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Mark Abzug

Myths of who actually gets child support

On Behalf of | Jan 17, 2014 | Child Support

A report by the Congressional Research Service may be reputable, but it is not one that gets widely published. Nonetheless, a recent CRS document surfaced on child support and parties involved that could raise a few eyebrows.

Some interesting data that presented itself was that there are almost 15 million parents with custody of their children under the age of 21 while the other parent lived elsewhere. The total amount of child support paid out was over $23 million dollars, which is a sizable sum. The report further published the breakdown of those individuals.

The study revealed that, in 2011, over four of five custodial parents were mothers. About half of custodial parents were white, while a quarter were black and another quarter were Hispanic or another race. In terms of economics, nearly 40 percent were registered for at least one form of public assistance, a figure that makes sense given that 29 percent of custodial parents were found to be living below the poverty line. Less than 20 percent were married, while another third or so were divorced. Thirty-five percent had never been married. Finally, in terms of education, 15 percent did not graduate from high school, while 17 percent had obtained a bachelor’s degree.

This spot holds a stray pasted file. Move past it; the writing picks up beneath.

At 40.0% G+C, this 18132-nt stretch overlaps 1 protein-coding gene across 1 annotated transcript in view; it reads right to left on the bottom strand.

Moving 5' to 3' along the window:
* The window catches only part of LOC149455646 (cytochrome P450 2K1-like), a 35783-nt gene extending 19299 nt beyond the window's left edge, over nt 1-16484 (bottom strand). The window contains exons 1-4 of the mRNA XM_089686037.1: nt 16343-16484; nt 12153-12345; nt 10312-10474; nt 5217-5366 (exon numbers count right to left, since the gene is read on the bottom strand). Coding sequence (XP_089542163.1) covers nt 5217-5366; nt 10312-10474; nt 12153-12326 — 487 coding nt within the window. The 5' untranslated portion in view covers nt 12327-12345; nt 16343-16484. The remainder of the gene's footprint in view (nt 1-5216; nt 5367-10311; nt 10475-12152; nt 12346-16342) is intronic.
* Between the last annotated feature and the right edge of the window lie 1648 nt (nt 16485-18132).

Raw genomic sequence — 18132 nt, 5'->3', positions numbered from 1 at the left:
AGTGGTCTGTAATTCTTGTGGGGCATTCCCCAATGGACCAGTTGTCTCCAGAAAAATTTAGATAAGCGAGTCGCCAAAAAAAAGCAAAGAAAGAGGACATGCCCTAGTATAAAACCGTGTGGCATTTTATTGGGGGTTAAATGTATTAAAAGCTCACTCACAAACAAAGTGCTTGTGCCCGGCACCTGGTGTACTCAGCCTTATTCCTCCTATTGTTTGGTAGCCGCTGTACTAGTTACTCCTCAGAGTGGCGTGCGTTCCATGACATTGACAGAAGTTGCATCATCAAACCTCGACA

A revealing fact was the huge chasm between child support orders and actual funds received. In 2011, only 38 percent of the over 7 million custodial parents that were required by court order to receive child support got the full amount that was due them. On average, the annual child support payment received by custodial parents was just over $5,000 for mothers and almost $4,400 for fathers.

The full or partial payments made up only 17 percent of the custodial mother’s yearly income and 11 percent of the fathers. The figures virtually remained unchanged from 1993 to 2011. A higher percentage of those entitled to child support in reality received what was owed them – about 37 percent – compared to 43 percent in 2011.

Child support can be a contentious matter and one that many couples battle over in family court. However, whether you receive or pay child support, there is the possibility that child support modification could help you. Florida family law attorneys may be able to help those who believe they are not getting enough support and those who feel they are paying too much.

Source: New York Daily News, “Who Exactly Gets Child Support? Beyond the Myths” James Warren, Jan. 06, 2014